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Slowing down Parkinson's progression?

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Bartobob
Slowing down Parkinson's progression?

As a newbie, I've been bringing myself up to date on Parkinson's research. There seem to be almost as many theories for the mechanism by which the disease develops as there are scientists working on it!
One paper which caught my eye reported in 2007 that drinkers of black tea (in Singapore) had about a quarter of the risk of non-drinkers of developing PD.
(http://aje.oxfordjournals.org/content/167/5/553.full#sec-6). This has probably been discussed in an earlier thread.
When I looked in Google Scholar for papers which followed this up I found there is some rationale being established experimentally to explain the protective effect of black tea. Apparently black tea contains theaflavins which are potent anti-oxidants. An Indian group has shown that theaflavins protect nigral dopaminergic neurons (in a test tube) against a neurotoxin known to induce Parkinson's like symptoms, a Japanese group that theaflavins stimulate autophagy (putting in the cell dustbin) of alpha-synuclein(a protein most suspected of being the initiator of cell death in PD) and a German/American group have shown (in the test tube again) that theaflavins stop alpha-synuclein from turning rogue.

What I am wondering out loud is, if these experiments really do demonstrate the molecular basis for the protective effect of black tea then surely the same effects should slow down progression of the disease too?

I'll make a cuppa and think about it...........

turnip

it depends whether the initial cause is the same as the ongoing cause. for example a virus could initiate an immune response which carries on after the virus has gone. if however the disease was simply caused by an external factor then the same action that reduced the chances of the disease starting could also reduce its ongoing activity.
my own belief is that pd has many initial causes but only one (or at most a handful) ongoing cause(s) in which case it is too late to shut the stable door as a self-perpetuating cycle has begun, and a spanner needs to be poked in its wheels.

Research Parkinson's UK

Hi Bartobob

Interesting questions!

Quite a few lifestyle factors have been identified as reducing risk of Parkinson's including drinking tea or coffee, taking ibuprofen and smoking.

Earlier this month a small but interesting study was published that seemed to show that taking caffeine pills may slightly improve some of the movement symptoms of Parkinson's.

http://www.parkinsons.org.uk/about_us/news/news_items/all_news/a_coffee_...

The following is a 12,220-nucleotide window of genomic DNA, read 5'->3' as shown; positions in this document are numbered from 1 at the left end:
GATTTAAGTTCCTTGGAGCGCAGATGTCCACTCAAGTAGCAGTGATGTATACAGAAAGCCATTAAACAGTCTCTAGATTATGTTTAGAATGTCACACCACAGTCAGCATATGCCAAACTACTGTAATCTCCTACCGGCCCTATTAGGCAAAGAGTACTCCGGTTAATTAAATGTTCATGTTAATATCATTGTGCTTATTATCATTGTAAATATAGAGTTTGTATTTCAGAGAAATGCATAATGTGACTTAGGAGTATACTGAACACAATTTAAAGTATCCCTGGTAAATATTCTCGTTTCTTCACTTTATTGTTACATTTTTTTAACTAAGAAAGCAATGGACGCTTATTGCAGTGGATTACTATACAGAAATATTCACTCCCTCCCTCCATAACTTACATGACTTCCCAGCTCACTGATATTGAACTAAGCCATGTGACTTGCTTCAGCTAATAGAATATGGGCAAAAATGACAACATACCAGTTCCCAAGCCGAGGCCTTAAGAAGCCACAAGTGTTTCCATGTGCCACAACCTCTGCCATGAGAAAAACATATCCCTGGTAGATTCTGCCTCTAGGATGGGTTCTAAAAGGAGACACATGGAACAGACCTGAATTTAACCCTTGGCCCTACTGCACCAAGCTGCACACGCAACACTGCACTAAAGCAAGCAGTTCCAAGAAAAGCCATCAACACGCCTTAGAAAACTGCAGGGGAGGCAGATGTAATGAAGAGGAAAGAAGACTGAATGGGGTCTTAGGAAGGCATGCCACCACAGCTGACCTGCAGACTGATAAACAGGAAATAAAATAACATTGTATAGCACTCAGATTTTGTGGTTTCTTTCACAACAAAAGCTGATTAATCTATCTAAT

But so far there's no evidence that any of these things can slow the course of Parkinson's in any significant way.

Best wishes

Claire
(Research team)

Bartobob

Several cups of black tea later.........

Yes, Turnip, there may be 2 phases to the disease, an initial conversion event and then a self propagating progression. A plausible sequence of events which is being shown experimentally is:

the transformation of alpha synuclein protein into a toxic form in the splanchnic nerve of the gut (no experimental evidence yet);

migration of the toxic alpha synuclein initially to the brain stem (experimental evidence);

propagation of toxic alpha synuclein in a progressive manner from the brain stem to several regions of the brain (experimental evidence). Experiment and neuroanatomical studies have shown that toxic alpha synuclein protein behaves like a prion (an agent of infection);

Once in the neuron the toxic form of alpha synuclein causes natural alpha synuclein present to convert to the more toxic form.(Experimental evidence)

The neuron's rubbish disposal systems cannot cope with the sudden build up of toxic protein and the cell dies.(experimental evidence?)

The toxic prion disrupts cellular membranes either by sitting in them or by switching off production of their components. Inability to make energy and maintain cell internal environment ensues and the cell dies. (experimental evidence)

Theaflavins have been shown to interfere with the transformation of natural alpha synuclein into other forms ans also to stimulate autophagy (rubbish disposal). So they could in theory be acting at the initial conversion event in the gut or on the progressing disease in the brain. However I suspect the concentration of thiaflavins achieved in the gut by a cup of black tea is more biologically relevant than that achieved in the brain. It would be interesting to see the effect of theaflavins (at the level found in the CSF) on infected neuronal cell systems like those used by Desplats et al. to test the possibile effects on cell death. (http://www.pnas.org/content/106/31/13010.full)
So yes, on reflection my gut feeling is tea is probably preventing the initial disease event..............

Thanks Claire for the info on other agents that affect Parkinson's symptons.

Bartobob

Continuing with my sudden interest in slowing down Parkinson's ..........